Sexual abuse and the changing nature of vicarious liability
Case: Various Claimants v Institute of the Brothers of the Christian Schools  UKSC 5:  3 W.L.R. 1319 (SC) According to Steele, vicarious liability is defined as an employer being found liable for the tort of his or her employee, provided that tort is sufficiently connected with the individual’s employment. On the face of it, this definition seems straightforward and clear, however you only need to look at the plethora of cases which have come to light in recent years to see that the reality is very different. The case of Various Claimants v Institute of the Brothers of the Christian Schools, (CCWS) is the latest case which has served to further develop the doctrine of vicarious liability. I will begin this case note by setting out the facts of the case and what the court held. After analysing the reasoning of the court, I will explain why this case will have minimal implications on future ones. Facts
This case concerns a group action by 170 men in respect of abuse to which they allege they were subjected at the School, by Brother James and by other brothers. The claims are against two groups of defendants. The first group consists of the managers of the school from 1973, who inherited the statutory liabilities of the former managers and entered into contracts of employment with the brother teachers (‘the Middlesbrough Defendants’). The second group consisted of members of the Institute (‘the Institute Defendants’). As a preliminary issue, the High Court held that the Institute Defendants were not vicariously liable for the acts of abuse committed by brothers at the School. The Court of Appeal upheld that ruling. The Middlesbrough Defendants sought to establish that the institute shared dual vicarious liability with them and appealed to the Supreme Court. Held
It was held by the Supreme Court that in addition to the Middlesbrough defendants, the institute was vicariously liable for the torts committed by the brothers. Lord Phillips delivered the judgment of the court and applied a two stage test to find vicarious liability. In stage 1, he found that the relationship between the institute and the tortfeasors was akin to that between an employer and employee. In coming to this conclusion, Lord Phillips considered whether there was a degree of control from the institute over the tortfeasors and if the tortfeasors were acting in the aims of the institute. He found that because the brothers activity of teaching the boys was inline with the aims of the institute and because the institute controlled where to locate the brothers, a relationship akin to that of an employee and employer existed between them. Stage 2 focused on the connection between the relationship and the committing of the abuse. Phillips held that there was a close connection between the act and the relationship between the brothers and the institute. When looking at dual vicarious liability Phillips considered the reasoning given by Rix LJ in the case of Viasystems (Tyneside) Ltd v Thermal Transfer (Northern) Ltd and others. It was found to be fair, just and reasonable for the institute to share vicarious liability with the middlesborough defendants. Stage 1 – Relationship akin to employment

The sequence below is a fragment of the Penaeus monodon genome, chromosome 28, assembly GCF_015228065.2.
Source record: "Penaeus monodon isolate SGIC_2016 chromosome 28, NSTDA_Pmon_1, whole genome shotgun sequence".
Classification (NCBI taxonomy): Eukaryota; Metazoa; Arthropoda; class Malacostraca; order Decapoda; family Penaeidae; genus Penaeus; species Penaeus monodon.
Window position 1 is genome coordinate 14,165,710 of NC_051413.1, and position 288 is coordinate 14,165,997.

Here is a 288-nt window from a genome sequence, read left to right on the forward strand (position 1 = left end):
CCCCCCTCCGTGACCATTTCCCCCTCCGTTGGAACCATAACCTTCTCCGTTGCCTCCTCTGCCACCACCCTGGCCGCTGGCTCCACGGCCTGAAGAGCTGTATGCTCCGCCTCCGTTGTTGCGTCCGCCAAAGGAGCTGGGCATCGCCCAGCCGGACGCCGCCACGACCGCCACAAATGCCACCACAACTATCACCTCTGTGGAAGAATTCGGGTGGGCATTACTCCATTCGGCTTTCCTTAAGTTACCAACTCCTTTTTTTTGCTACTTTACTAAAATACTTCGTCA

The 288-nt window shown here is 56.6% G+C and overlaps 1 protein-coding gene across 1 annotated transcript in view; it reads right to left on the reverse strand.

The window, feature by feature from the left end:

The concept of a relationship which was akin to employment giving rise to vicarious liability, was only explored in the recent case of JGE v The English Province of Our Lady of Charity and The Trustees of the Portsmouth Roman Catholic Diocesan Trust, (JGE). The facts of the two cases are similar in that they both involve sexual abuse of children by members of religious organisations. On the facts of the CCWS case, Phillips was right to find that the relationship between the institute and the brothers was akin to that of an employer and employee. The test for this was outlined in JGE, it looks at the control that the organisation has over the tortfeasor. Phillips correctly identified...
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